Sustainable Development Report 2010 Sustainable Development Report 2010

Developing young, bright, mathematical minds

The South African Mathematics Foundation (SAMF) is a section 21 company, registered to advance the development and education of mathematics amongst South Africa’s learners and young people through improved quality teaching and public awareness activities. Harmony is a proud supporter of this worthy organisation and has a sponsorship agreement in place to the amount of R2.5 million per annum from 2009 to 2011, to be utilised towards some of SAMF’s teacher and learner development projects.

A number of projects were undertaken during the year under review, including the annual Mathematics Olympiad, the Harmony Teacher Development Programme, and new projects in Harmony’s mining areas, namely Welkom, Theunissen, Evander, Secunda, Carltonville and Soweto.

The South African Mathematics Olympiad (SAMO) is a national competition aimed at developing mathematical talent and a positive image of mathematics amongst the youth, and in doing so, nurturing mathematics educators. The 2009 Olympiad saw a record number of learners registered for the first round (a total of 60 418 learners from 896 schools), as well as a substantial increase in the number of participating black learners, up from 9 657 in 2007 to 29 789 in 2009.

The Mathematical Talent Search (MTS) is a free correspondence-based problem solving course for high school learners, contributing to the development of their talent. It is open to all, and is free. It allows learners in rural areas to compete for camp invitations or a place in a national team on an equal footing with learners in privileged urban schools. The MTS was expanded by running the competition through the Internet. The interactive website increased motivation and participants can now constantly see updates and get feedback from interactive activities.

The Harmony Teacher Development Programme offers teachers a hands-on approach to teaching by exposing them to a variety of problem solving strategies and techniques. The course is aimed at assisting both teachers and, through their increased confidence, their learners, and is offered free of charge in preparation for the SAMO. During the year under review, a DVD version of both the senior and junior courses was created, enabling teachers who are not close to main course centres to reap the benefits of the course regardless. To date, approximately 681 applications have been received. Furthermore, in recognition of the incredible impact this course has effected, and the many teachers who have benefited from it, a report booklet consisting of the teachers who have completed the course since 2002 (including merit achievers) was published in January 2010.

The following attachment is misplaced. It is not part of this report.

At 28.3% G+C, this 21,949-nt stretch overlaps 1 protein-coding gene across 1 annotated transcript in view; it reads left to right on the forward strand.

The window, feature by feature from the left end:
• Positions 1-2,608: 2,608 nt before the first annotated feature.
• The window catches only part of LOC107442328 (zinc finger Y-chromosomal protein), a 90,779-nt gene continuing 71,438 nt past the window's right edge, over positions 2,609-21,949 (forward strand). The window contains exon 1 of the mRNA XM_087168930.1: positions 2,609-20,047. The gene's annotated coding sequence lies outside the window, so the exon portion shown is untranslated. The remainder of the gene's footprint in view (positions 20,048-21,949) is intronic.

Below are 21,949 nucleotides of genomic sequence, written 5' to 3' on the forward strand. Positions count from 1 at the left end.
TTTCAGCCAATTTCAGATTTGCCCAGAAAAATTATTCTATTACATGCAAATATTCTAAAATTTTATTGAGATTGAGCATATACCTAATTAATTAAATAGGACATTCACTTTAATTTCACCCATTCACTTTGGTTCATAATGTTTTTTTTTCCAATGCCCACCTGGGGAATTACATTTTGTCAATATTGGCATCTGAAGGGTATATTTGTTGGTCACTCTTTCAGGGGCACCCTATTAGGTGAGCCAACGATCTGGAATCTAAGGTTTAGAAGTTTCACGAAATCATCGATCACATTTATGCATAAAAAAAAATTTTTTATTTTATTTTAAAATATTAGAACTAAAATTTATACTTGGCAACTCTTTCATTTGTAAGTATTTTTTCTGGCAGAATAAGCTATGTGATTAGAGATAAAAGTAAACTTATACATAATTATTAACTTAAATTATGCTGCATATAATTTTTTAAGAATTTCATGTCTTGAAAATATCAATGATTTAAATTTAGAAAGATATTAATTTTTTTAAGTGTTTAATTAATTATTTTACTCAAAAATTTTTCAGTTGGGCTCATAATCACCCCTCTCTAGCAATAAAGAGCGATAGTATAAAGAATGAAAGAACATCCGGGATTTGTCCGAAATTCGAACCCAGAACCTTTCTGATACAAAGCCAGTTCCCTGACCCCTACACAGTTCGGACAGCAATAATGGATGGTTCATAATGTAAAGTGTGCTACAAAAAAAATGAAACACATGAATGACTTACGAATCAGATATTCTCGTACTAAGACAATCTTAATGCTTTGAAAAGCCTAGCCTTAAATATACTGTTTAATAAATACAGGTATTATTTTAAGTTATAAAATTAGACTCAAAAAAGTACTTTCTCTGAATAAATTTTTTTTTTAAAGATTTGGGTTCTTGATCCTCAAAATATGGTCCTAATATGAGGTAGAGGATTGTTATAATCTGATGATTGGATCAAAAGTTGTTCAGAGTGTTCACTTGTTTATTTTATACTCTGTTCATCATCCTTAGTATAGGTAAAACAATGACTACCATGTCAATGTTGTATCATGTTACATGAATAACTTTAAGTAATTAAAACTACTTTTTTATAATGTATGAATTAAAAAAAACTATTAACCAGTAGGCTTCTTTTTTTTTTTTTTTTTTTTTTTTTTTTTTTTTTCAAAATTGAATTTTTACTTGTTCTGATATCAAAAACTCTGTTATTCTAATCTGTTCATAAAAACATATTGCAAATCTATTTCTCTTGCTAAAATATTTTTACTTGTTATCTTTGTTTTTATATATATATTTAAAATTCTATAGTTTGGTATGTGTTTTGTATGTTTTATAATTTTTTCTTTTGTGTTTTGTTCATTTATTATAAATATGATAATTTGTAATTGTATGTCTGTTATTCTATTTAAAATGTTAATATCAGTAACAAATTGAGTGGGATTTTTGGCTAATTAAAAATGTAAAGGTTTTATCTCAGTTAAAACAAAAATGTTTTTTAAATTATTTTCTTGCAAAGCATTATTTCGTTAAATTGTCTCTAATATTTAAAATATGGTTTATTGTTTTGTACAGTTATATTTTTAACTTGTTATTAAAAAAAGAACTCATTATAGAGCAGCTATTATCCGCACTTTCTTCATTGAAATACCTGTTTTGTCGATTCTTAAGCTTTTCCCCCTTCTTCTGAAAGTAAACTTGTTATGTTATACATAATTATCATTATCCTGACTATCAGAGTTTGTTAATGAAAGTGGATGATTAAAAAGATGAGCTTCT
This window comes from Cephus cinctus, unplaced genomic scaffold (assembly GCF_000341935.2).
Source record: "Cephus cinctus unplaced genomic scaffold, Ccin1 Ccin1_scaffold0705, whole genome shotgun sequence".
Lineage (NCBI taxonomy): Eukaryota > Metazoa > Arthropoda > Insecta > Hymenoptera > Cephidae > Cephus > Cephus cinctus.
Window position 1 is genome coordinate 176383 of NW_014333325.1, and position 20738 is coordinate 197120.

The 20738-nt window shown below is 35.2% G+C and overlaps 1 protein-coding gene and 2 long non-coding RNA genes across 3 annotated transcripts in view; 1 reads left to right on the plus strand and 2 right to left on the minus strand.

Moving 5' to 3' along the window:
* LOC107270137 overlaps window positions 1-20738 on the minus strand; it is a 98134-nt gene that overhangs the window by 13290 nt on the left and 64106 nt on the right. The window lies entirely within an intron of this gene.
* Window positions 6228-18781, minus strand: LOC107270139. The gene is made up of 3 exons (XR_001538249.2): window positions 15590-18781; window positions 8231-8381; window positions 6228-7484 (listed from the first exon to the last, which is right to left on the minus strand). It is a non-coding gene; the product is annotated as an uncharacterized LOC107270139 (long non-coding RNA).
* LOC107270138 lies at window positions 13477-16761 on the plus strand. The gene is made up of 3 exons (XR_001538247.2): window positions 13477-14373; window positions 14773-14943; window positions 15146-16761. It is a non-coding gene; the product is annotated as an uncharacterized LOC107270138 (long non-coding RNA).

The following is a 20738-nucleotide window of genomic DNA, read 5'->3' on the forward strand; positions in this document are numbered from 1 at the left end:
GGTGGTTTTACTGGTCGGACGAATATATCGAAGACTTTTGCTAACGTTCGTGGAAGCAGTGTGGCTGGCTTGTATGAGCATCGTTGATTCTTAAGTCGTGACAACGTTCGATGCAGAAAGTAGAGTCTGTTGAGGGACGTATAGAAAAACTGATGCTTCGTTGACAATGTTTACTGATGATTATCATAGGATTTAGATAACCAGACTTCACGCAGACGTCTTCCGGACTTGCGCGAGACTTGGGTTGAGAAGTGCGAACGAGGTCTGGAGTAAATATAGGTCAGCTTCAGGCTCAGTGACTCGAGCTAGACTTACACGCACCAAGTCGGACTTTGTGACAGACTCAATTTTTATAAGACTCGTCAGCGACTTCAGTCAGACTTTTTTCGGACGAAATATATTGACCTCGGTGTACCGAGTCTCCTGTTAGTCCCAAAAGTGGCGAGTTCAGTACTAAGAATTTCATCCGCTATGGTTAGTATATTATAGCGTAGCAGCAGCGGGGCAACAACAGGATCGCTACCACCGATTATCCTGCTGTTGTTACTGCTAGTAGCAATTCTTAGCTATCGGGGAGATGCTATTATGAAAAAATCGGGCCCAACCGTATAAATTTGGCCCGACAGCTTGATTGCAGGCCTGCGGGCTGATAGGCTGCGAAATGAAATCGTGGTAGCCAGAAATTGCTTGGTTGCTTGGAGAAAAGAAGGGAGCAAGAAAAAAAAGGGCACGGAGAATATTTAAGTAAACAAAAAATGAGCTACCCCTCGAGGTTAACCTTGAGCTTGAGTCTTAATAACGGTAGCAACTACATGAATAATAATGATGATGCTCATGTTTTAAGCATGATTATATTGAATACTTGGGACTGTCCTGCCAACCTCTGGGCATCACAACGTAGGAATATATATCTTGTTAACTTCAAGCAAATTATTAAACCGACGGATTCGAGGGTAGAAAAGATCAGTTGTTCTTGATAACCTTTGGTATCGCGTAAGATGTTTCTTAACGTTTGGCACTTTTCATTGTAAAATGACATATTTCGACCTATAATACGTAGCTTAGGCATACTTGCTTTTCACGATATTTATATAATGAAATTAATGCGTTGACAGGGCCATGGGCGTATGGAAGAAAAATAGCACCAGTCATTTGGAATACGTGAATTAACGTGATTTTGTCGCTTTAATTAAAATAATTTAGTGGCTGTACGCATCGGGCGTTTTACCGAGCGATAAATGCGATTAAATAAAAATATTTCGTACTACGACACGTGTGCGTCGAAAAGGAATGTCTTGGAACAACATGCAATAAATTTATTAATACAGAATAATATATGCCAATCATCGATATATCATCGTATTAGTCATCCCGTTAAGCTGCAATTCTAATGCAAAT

Two new projects involving 15 schools in the areas in which Harmony has mining operations were also implemented during FY10. While one project, called the Harmony Supplementary Tuition Programme, involves Saturday classes in Mathematics in order to improve learners' content knowledge about curriculum mathematics, the other, called the Harmony Mathematics Olympiad Support Initiative, is aimed at encouraging Olympiad participation and improving performance.

The Pan African Mathematics Olympiad (PAMO) was certainly one of the year’s greatest highlights. An annual event, organised by the African Mathematical Union, PAMO encourages the exchange of information on mathematics curricula and teaching methods across the African continent. Approximately 10 African countries participated in FY10 and teams comprised four members. Harmony funded the South African team's travel expenses to the 20th PAMO held in Yamoussoukro, Côte d’Ivoire, in May 2010 and is immensely pleased to report that Kira Düsterwald, a Grade 11 learner from Springfield Convent School in Cape Town, walked away with a joint first place.

Finally, the International Mathematics Olympiad (IMO) is an annual mathematics competition for high school students. It has been running since 1959 with the 2010 competition held in Almaty and Astana in Kazakhstan. Teams of six high school students individually write two papers on consecutive days. This year 517 contestants from 97 countries took part. South Africa won two bronze medals and four honourable mentions and was placed 58th in the unofficial team rankings with 68 points. South Africa was also once again the top African country, although the African competition is getting stronger and stronger each year. This year each African country taking part won a medal, with Tunisia and the Ivory Coast each winning a silver medal.

“The work of the South African Mathematics Foundation continues to yield tangible results,” says Jackie Mathebula, Executive: Corporate Affairs at Harmony and a member on the SAMF board, “and Harmony is proud to support the organisation as it goes from strength to strength helping teachers and learners across the country.”